With rugged highland mountains in the north, windswept beaches and ruined castles, and, of course, Arran whisky. The Isle of Arran truly is ‘Scotland in Miniature’. Despite the whole island being only 55 miles around, there is a lot to fit in! Here are the best things to do on Arran.
Sail across to Holy Isle
Located in Lamlash Bay is Holy Isle, once the home of a 6th-century monk called St Molaise and now owned by the Samyé Ling Buddhist Community who run a center for world peace and health on the island. Day visitors are welcome to visit the island between April and October. A small ferry runs from Lamlash 3 times a day.
Visit Lochranza Castle
At the northern tip of the Island is Loch Ranza, on which sits the mysterious Lochranza Castle. Was it built by Dougall MacSween owner of Scotland’s oldest standing castle – Castle Sween? Why did he convert an older Hall House to this impressive tower? Lochranza Castle is only open in the summer, but it is well worth a trip. Visit Lochranza Castle
Climb up to the Giant’s Graves
Above Whiting Bay lay the remains of two Neolithic tombs oddly called the Giant’s graves. I guess you should resist doing an Outlander here, you need to visit the Machrie Moor stone circles for this! Climb the steep winding path for fantastic views of Arran and the Holy Isle and then descend via the forest to see the spectacular Glenashdale Falls. Visit the Giants Graves
Hike to Machrie Moor Standing Stones
With six stone circles, Machrie Moor is the place to go on Arran if you wish to indulge in a little Outlander obsession! The circles date from around 2000 BC and can be reached on foot in an about an hour. Visit Machrie Moor
Explore the King’s Caves
Whether or not they once sheltered Robert the Bruce, the King’s Cave on Arran’s west coast still make for an impressive site. There are impressive views of the Kintyre Penisula and Drumadoon Point. The walk takes between 1-2 hours and starts at a signposted car park near Machrie. Visit King’s Cave
Have a dram at Arran Distillery
Located in Lochranza. Did you know the first bottling of the Arran 10-year old is responsible for my decade-long love of uisge beatha? Tours every day, from £7.50. Visit Arran Distillery
Visit Brodick Castle & Gardens
A quintessential Victorian ‘Highland’ estate and Scotland’s only Country Park on an island! The castle is 800 years old and the grounds have waterfalls and bathing pools! The grounds are open all year round although the Castle itself is closed in winter. Entry to the Castle is £12.50 for adults. Visit Brodick Castle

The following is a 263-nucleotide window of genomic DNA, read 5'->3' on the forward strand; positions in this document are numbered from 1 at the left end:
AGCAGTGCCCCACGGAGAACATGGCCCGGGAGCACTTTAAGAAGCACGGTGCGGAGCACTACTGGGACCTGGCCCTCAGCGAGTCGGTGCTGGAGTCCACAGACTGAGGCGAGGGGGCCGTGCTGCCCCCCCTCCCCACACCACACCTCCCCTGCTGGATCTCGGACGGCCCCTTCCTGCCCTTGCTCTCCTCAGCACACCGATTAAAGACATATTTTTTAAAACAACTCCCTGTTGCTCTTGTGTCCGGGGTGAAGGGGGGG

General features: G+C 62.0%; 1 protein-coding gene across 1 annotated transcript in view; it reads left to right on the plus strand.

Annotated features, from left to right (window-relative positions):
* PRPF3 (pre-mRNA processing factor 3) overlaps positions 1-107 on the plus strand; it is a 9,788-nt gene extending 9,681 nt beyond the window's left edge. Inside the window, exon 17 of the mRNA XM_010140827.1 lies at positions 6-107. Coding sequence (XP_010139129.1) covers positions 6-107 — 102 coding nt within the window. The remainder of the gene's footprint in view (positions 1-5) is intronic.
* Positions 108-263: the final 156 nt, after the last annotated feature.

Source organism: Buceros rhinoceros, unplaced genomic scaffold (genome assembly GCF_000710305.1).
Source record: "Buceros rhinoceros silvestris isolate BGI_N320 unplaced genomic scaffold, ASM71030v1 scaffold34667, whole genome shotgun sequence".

Sup up at Arran Brewery
Take a walk through the Arran brewery and sample their famous ales. My favourite is the Arran Blonde. Tours every day at 2pm, £5 for adults. Visit Arran Brewery
Map of things to do on Arran
I’ve put all these things to do on Arran on the map below with a few other places you might like – if you have any recommendations to add to it, then let me know. If you click on the markers more detail and website links will pop up. It is rather fancy.
Where to stay on Arran
We stayed at the lovely and very stylish Glenisle Hotel in the village of Lamlash, where our top floor suite had a roll top bath, a huge bed and views out over the bay and Holy Island.
Check out that bath!
The best bit? All that walking meant that we could pig ourselves silly! From great sandwiches after our long walk in the Glenisle Hotel bar to a romantic candlelit dinner in their restaurant on the first night, with salmon & steak and then drinks by the fire, we were thoroughly happy.
We also ate at the fantastic Drift Inn, where their selection of 80+ gins, freshly caught scallops (they were the best I’d ever eaten) Lamlash lamb cutlets and beef bourguignon served with potato dauphinoise made for very happy tummies.
How to get to the Isle of Arran
Arran is located in the Firth of Clyde, just 1 hour from Glasgow and 2 hours from Edinburgh with a fast 55-minute CalMac ferry trip from Ardrossan to Brodick, the Isle of Arran is one of Scotland’s most accessible islands – which makes it perfect for a weekend away!
We visited Arran in winter, where the weather can be rather unpredictable – even though the clouds were low and winter was working hard to suck the colour out of Scotland, Arran has a palette all of its own. I loved the red bracken, grey rock & constantly changing blue seas. Arran we will be back!
Love From, Scotland x